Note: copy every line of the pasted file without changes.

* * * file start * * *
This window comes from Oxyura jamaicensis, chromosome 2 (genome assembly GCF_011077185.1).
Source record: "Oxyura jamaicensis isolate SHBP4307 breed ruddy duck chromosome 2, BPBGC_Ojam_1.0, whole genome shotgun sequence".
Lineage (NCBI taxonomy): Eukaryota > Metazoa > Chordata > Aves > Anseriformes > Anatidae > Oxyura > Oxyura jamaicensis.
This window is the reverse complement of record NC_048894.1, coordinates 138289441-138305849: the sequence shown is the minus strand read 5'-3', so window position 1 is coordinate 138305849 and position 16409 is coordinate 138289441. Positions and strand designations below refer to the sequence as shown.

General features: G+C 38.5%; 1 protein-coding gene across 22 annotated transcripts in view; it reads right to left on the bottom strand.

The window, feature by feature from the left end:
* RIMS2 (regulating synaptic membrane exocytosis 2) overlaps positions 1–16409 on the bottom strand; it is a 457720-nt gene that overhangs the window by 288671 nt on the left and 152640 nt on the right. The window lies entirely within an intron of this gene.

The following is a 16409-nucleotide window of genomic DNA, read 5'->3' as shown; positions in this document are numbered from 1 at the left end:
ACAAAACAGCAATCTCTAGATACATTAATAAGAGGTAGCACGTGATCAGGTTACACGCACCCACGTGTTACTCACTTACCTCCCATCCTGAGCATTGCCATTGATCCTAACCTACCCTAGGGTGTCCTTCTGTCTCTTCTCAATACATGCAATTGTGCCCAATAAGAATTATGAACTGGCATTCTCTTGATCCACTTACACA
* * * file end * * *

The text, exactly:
This window comes from Oxyura jamaicensis, chromosome 2 (genome assembly GCF_011077185.1).
Source record: "Oxyura jamaicensis isolate SHBP4307 breed ruddy duck chromosome 2, BPBGC_Ojam_1.0, whole genome shotgun sequence".
Lineage (NCBI taxonomy): Eukaryota > Metazoa > Chordata > Aves > Anseriformes > Anatidae > Oxyura > Oxyura jamaicensis.
This window is the reverse complement of record NC_048894.1, coordinates 138289441-138305849: the sequence shown is the minus strand read 5'-3', so window position 1 is coordinate 138305849 and position 16409 is coordinate 138289441. Positions and strand designations below refer to the sequence as shown.

General features: G+C 38.5%; 1 protein-coding gene across 22 annotated transcripts in view; it reads right to left on the bottom strand.

The window, feature by feature from the left end:
* RIMS2 (regulating synaptic membrane exocytosis 2) overlaps positions 1–16409 on the bottom strand; it is a 457720-nt gene that overhangs the window by 288671 nt on the left and 152640 nt on the right. The window lies entirely within an intron of this gene.

The following is a 16409-nucleotide window of genomic DNA, read 5'->3' as shown; positions in this document are numbered from 1 at the left end:
ACAAAACAGCAATCTCTAGATACATTAATAAGAGGTAGCACGTGATCAGGTTACACGCACCCACGTGTTACTCACTTACCTCCCATCCTGAGCATTGCCATTGATCCTAACCTACCCTAGGGTGTCCTTCTGTCTCTTCTCAATACATGCAATTGTGCCCAATAAGAATTATGAACTGGCATTCTCTTGATCCACTTACACA